Labor, for instance, rallied quickly to help kill the nomination of Linda Chavez as labor secretary, and ran an advertising campaign against the Bush tax cut in key states. Women's groups have gone on the offensive against restrictions on abortion, like Bush's early move to restrict funding to international groups that educate women on their abortion choices. Planned Parenthood organized a wildly successful fundraising drive, getting people to pledge support to the organization in Bush's name. On Sunday, the National Organization for Women will sponsor an Emergency Action for Women' Lives -- a march in Washington that will highlight two weeks of lobbying for abortion rights.

So far, there has been no environmental equivalent. "I think many of us were stunned. For [Bush] to be this bad, this fast, this visibly was shocking, and maybe some of us weren't ready," says John Passacantando, executive director of Greenpeace USA.

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But movement leaders insist they're ready now. "An extraordinary attack calls for an extraordinary defense," says Natural Resources Defense Council spokesman Alan Metrick. "And we have begun an extraordinary defense."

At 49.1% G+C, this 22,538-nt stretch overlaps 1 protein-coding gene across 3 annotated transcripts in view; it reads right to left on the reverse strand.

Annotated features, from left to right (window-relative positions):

"Begun" is the operative word. Whether the movement can mount a defense worthy of its adversary in the White House will become clear in the months to come.

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The movement's disarray in the face of the Bush assault shouldn't be surprising. There have always been major tensions and fissures in environmental politics between elites and the grass roots, between advocates of electoral politics and supporters of direct action. Within the electoral politics camp, there are still more splits -- among those with ties to Democrats, those who've tried to stay bipartisan and support the GOP's dwindling green caucus and, lately, Green Party supporters.

And the most recent election only exacerbated those tensions, as Gore supporters fought with Nader backers over the best way to protect the environment. The Nader forces who argued there wasn't enough difference between Bush and Gore to merit supporting the Democrat are being proven wrong daily -- though some still insist that Bush's egregious positions will ultimately help the environmental movement.

There is continuing evidence of troublesome rifts caused by Nader's presidential quest, and his post-election behavior hasn't helped to heal them. "The 'Where's Nader' question is one I've been asking for a while," says League of Conservation Voters spokeswoman Lisa Wade. "We asked that after the Norton nomination. Here's a guy who spent a career advocating for the public interest and supposedly for the environment. Yet now when it's down to brass tacks, when the nation could really use someone out there who is a vocal opponent of the misguided environmental policies of this administration, he's nowhere to be found. As long as Ralph Nader was in the spotlight, he was willing to continue the issue march. The minute the spotlight dimmed, he's just not as concerned or committed to being out there."